Trump’s very excellent road show: ‘Lock ’em up!’

Republican presidential candidate Donald Trump received an enthusiastic response from ardent supporters in Naples.
Republican presidential candidate Donald Trump received an enthusiastic response from ardent supporters in Naples. AP

A Donald Trump campaign rally is a cross between an evangelical tent meeting, a pilgrimage to Lourdes and a Tea Party convention. With lots of white, middle-class angst.

That was the mood of the crowd I saw Sunday afternoon at the Collier County Fairgrounds near Naples, a deep red patch in an otherwise purple state. Republicans outnumber Democrats 2 to 1 in Southwest Florida and most of them seemed to come out Sunday to see and cheer their hero. It was adulation of a kind I’ve rarely seen in politics.

“He speaks for anyone who doesn’t like .politicians,” said Rick Campbell, a stocky, middle-aged white guy from Fort Myers. “He speaks to the common man.”

Of course, he’s anything but. Take Trump’s grand and somewhat gaudy entrance. He arrived on his private helicopter — the one with the large “TRUMP” logo — swooping in from the east and doing a long, low circle around the crowd before gracefully setttling down near the stage. It was all accompanied by blood-stirring,patriotic-sounding music played very loud. I almost expected to hear “Ride of Valkyries” and for Trump to get out and say, “I love the smell of napalm in the evening.” It was an an “Apocalypse Now” moment, politically speaking.

Trump promptly called the polls “phony,” said his Florida campaign is “phenomenal” and predicted that he’ll win the Sunshine State and the White House. And all the polls that show him losing support among women after the reports of unwanted sexual advances? Wrong! Lies! Lawsuits will be filed.

“They say he’s only got white men behind him,” Jason Salmons of Marco Island told me. “But look at all the women here.” Indeed, there were many women at the rally, but I pointed out to him there weren’t any African-Americans. He was momentarily stumped: There will be,” he said. “Give it time.”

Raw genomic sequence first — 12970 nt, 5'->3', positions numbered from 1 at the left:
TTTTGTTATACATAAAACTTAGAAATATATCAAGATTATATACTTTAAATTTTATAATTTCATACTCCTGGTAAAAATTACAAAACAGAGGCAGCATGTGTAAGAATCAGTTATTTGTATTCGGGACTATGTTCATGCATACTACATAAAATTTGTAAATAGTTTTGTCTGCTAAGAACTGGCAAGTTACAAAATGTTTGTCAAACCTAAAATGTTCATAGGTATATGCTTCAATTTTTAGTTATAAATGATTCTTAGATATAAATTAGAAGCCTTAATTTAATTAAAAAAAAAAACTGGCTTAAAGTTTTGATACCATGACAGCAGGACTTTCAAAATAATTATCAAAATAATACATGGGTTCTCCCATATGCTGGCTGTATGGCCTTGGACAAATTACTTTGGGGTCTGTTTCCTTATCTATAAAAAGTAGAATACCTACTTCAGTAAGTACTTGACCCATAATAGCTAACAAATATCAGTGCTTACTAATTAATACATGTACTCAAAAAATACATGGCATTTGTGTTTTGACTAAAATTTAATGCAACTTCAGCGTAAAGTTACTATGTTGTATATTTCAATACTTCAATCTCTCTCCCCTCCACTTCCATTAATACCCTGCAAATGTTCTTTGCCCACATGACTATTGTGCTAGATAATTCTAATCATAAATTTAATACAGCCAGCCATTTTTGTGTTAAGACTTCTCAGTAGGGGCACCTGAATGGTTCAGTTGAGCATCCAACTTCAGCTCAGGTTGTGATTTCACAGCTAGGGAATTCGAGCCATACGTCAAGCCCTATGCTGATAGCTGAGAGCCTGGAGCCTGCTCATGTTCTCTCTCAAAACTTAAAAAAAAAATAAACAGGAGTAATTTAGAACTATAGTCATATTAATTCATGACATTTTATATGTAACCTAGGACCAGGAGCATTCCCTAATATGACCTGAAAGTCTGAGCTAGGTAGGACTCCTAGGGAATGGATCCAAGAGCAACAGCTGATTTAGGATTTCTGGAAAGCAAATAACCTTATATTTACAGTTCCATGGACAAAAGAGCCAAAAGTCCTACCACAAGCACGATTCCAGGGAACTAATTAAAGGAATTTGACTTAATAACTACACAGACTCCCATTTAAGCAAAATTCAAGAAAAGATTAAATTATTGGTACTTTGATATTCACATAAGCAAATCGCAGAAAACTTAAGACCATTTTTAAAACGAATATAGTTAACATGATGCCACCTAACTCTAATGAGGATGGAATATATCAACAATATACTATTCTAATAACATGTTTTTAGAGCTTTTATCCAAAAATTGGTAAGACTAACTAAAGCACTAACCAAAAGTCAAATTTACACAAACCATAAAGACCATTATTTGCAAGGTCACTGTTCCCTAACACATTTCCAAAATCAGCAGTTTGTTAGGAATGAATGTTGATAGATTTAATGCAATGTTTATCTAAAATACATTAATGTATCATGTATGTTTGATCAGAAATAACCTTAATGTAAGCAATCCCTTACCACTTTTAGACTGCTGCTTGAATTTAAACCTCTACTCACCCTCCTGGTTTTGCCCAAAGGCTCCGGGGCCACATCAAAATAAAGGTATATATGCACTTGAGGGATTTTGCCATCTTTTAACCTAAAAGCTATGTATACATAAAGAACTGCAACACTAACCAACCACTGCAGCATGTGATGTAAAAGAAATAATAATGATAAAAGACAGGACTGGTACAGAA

Covering a Trump rally has its challenges. The first is finding a consistent thread in what Trump says. He doesn’t so much deliver a speech as do a kind of political standup, a meandering monologue that jumps from one topic to another without much rhyme or reason. He often sounds like he’s got ADD. At the same time, it’s immensely entertaining. The best parts are often his off-the-cuff remarks, e.g., “Such a nasty woman.”

Besides denouncing “crooked Hillary Clinton” and the “rigged, corrupt” system, his favorite target for scorn is the media, who are also “broken, corrupt liars.” His supporters love it, often turning toward the media riser and chanting, “Lock them up, lock them up.” Trump rally-goers can be individually gracious talking to a reporter, but collectively they despise the media.

“Just tell the truth,” one middle-aged man I’ve never met admonished me as I was returning to the media bull pen. “Just tell the truth.” I’ve also been told by Trump supporters to be more “fair and balanced,” a la Fox News. This is real fear and loathing. Where is Hunter S. Thompson when we need him?

“Crooked Hillary,” Trump shouted Sunday, “if it weren’t for the media she doesn’t have a chance.” He pointed accusingly at the media cluster —J’accuse! — and the crowd again broke into a variation of their standard anti-Clinton chant: “Lock them up, lock them up!”

When I came back from covering a Donald Trump rally in West Palm Beach recently a friend who’d watched it on TV asked me, quite seriously, “Were you scared?” The answer was No, but I find it troubling that a thoughtful, reasonable person (not in the news business) would be afraid for the safety of a reporter doing his or her job at a Trump rally.

Trump gave his boiler plate stump speech Sunday with a few additions tailored for the time and place. He promised to restore the Everglades, clean up the Florida aquifer, repair the Herbert Hoover dike on the south end of Lake O and “drain the swamp of corruption in Washington.” So many promises, so little time. A dizzying list of promises, capped by the fundament of his campaign: “We’re going to Make American Great Again.”

The several thousand people at the Naples rally responded to it all like Pavlov ringing the bell. They were overwhelmingly white and middle-aged to older and willing to dismiss any accusations against their candidate.

“I just don’t think any of those women are credible,” one middle-aged woman told me about the 11 women who’ve come forward with tales of Trump’s unwanted sexual advances. A woman who gave a warm-up speech at the rally dismissed Trump’s lewd comments on the bus as just a boys-will-be-boys moment. At the time, however, Trump was 59.

Trump left as dramatically as he had arrived. The patriotic music blared, Trump waved bye-bye, mounted his chopper and, after another low buzz of the field, flew off into the sunset. Picture perfect.

Give him this: The guy knows how to create some indelible and memorable moments. But what you remember later is the flash, the stagecraft, the gloss. Not the substance.